In this little stories, in these few verses, Mark has once again packed a world of ideas. First of all, think about the difference in settings between the healing that occurs in today’s story, and the story last week. Last Sunday, a possessed man was rid of an unclean spirit in a public space, in the midst of the synagogue. Today’s story takes place in private, in a home, in domestic space.

There is a difference as well in the healing and in its aftermath. The unclean spirit, recognizes and identifies Jesus—You are the Holy One of God, but wants nothing to do with Jesus, and we don’t know what happens to him after the exorcism. In a way, the possessed man and Simon’s mother-in-law are in the same situation. They are both debilitated by their maladies, and by definition, they are robbed of whatever status and role they might have had. The possessed man can only disrupt synagogue services, and Simon’s mother-in-law is bed-ridden. Jesus’ act of healing, in both cases, restores them to their roles. Simon’s mother-in-law takes her place again, serving Jesus.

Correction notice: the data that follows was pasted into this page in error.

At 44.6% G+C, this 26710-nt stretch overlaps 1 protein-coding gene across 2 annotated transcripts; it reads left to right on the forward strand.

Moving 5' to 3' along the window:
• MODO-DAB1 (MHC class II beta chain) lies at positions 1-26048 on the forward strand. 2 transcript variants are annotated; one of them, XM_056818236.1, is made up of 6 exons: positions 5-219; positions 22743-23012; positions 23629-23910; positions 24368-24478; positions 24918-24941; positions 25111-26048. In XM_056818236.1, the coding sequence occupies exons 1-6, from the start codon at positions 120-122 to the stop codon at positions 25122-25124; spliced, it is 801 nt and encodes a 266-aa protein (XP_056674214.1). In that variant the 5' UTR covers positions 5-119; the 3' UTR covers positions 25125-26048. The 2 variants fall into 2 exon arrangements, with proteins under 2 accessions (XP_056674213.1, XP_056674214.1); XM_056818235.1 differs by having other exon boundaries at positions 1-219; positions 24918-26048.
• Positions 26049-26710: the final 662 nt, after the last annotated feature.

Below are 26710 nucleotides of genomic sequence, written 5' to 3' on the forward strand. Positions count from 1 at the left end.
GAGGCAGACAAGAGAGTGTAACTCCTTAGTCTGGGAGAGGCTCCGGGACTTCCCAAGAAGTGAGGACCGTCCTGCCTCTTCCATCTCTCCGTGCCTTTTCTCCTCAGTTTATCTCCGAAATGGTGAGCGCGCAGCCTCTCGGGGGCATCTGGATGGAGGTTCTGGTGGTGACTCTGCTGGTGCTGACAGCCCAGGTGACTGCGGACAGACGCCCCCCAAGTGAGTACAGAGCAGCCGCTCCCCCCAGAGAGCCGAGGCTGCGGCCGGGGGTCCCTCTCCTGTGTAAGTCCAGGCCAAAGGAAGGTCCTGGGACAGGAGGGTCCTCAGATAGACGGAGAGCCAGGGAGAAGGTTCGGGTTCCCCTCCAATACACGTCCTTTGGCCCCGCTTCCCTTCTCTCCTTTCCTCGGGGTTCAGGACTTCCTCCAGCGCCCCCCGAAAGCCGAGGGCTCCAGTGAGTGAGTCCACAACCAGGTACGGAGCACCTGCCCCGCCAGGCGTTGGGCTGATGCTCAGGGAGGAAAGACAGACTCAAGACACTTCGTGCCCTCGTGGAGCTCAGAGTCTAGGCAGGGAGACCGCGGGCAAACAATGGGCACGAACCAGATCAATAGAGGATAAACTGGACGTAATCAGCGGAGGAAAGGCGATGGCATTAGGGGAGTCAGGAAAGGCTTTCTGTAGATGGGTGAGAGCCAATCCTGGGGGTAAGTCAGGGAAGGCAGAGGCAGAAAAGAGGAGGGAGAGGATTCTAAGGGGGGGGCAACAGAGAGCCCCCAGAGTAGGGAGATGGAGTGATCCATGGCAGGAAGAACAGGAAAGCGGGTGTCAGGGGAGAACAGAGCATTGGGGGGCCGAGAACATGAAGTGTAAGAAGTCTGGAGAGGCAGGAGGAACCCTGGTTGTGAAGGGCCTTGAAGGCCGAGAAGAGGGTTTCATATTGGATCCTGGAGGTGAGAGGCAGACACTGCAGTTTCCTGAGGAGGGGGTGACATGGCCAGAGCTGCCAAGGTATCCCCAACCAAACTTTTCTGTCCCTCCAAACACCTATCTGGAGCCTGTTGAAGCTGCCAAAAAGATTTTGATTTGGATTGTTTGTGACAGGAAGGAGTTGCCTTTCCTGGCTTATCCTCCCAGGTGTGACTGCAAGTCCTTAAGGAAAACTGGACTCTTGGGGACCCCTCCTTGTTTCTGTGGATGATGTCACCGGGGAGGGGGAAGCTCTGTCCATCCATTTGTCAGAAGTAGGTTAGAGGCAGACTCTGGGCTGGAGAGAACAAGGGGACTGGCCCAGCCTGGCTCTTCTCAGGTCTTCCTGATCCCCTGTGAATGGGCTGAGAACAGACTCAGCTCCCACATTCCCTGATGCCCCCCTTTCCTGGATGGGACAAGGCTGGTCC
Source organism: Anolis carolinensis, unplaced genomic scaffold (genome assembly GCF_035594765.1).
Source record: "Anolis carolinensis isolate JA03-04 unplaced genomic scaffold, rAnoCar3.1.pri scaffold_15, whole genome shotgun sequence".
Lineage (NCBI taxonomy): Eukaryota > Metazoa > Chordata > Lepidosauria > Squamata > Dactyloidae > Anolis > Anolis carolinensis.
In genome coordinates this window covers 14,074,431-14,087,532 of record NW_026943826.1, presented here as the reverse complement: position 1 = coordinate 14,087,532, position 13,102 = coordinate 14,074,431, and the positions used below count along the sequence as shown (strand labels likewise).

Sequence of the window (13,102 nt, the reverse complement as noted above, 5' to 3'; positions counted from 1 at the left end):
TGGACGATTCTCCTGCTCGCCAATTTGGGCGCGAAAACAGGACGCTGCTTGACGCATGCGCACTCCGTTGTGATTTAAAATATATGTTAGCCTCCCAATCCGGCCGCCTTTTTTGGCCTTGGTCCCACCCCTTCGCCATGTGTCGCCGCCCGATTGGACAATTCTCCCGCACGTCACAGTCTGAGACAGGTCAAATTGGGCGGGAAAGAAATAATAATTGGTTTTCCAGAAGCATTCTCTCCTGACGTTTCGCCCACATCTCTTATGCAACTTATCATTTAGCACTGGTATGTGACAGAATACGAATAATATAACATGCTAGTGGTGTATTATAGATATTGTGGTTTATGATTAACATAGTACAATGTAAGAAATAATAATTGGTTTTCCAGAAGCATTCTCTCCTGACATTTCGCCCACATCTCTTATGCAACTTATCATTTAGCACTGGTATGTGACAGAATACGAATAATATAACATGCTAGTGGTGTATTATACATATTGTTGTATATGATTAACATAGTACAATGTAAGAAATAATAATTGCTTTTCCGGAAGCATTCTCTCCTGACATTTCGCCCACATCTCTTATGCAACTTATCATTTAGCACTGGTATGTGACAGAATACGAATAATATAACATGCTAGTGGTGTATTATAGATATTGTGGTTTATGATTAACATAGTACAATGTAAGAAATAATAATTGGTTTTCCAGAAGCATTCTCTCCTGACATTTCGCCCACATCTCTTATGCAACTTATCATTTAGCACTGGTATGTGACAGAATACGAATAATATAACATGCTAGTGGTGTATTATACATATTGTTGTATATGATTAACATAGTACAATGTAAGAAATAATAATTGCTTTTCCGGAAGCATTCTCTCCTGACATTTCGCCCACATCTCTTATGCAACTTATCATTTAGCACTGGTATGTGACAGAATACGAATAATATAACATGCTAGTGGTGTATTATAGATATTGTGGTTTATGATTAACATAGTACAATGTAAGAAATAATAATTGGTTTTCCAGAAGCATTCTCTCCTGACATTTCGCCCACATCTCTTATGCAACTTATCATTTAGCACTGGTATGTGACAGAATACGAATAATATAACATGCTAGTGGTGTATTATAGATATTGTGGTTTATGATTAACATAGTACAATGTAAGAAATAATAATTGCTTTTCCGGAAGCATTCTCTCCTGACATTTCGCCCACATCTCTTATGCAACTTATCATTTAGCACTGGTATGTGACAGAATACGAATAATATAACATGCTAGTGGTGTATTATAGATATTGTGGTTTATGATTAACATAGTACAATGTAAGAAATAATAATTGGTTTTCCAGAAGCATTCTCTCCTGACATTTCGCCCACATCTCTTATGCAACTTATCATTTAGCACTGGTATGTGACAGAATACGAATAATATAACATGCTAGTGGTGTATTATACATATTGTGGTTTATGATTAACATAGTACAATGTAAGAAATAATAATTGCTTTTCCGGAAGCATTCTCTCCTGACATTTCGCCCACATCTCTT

Now, we might be inclined to see nothing of interest in that little piece of information, that cured of her illness, Simon’s mother-in-law served Jesus and the others. But it is interesting. It’s interesting not because it is behavior we might expect of a woman in a traditional culture, or too often, in our own. Our culture, indeed our church continues to be conflicted about such roles. In the context of Mark’s gospel and early Christianity, her serving takes on added significance. For one thing, the term used is the greek word, diakonia, which of course is the word from which our own word, deacon, comes. But there’s more. In Mark’s gospel, at the crucifixion, there are women watching from afar, and Mark writes that these women had followed Jesus and “served him” in Galilee. They were his disciples, and as we shall see, in some ways these women were model disciples, disciples who stayed with him, while the men ran away.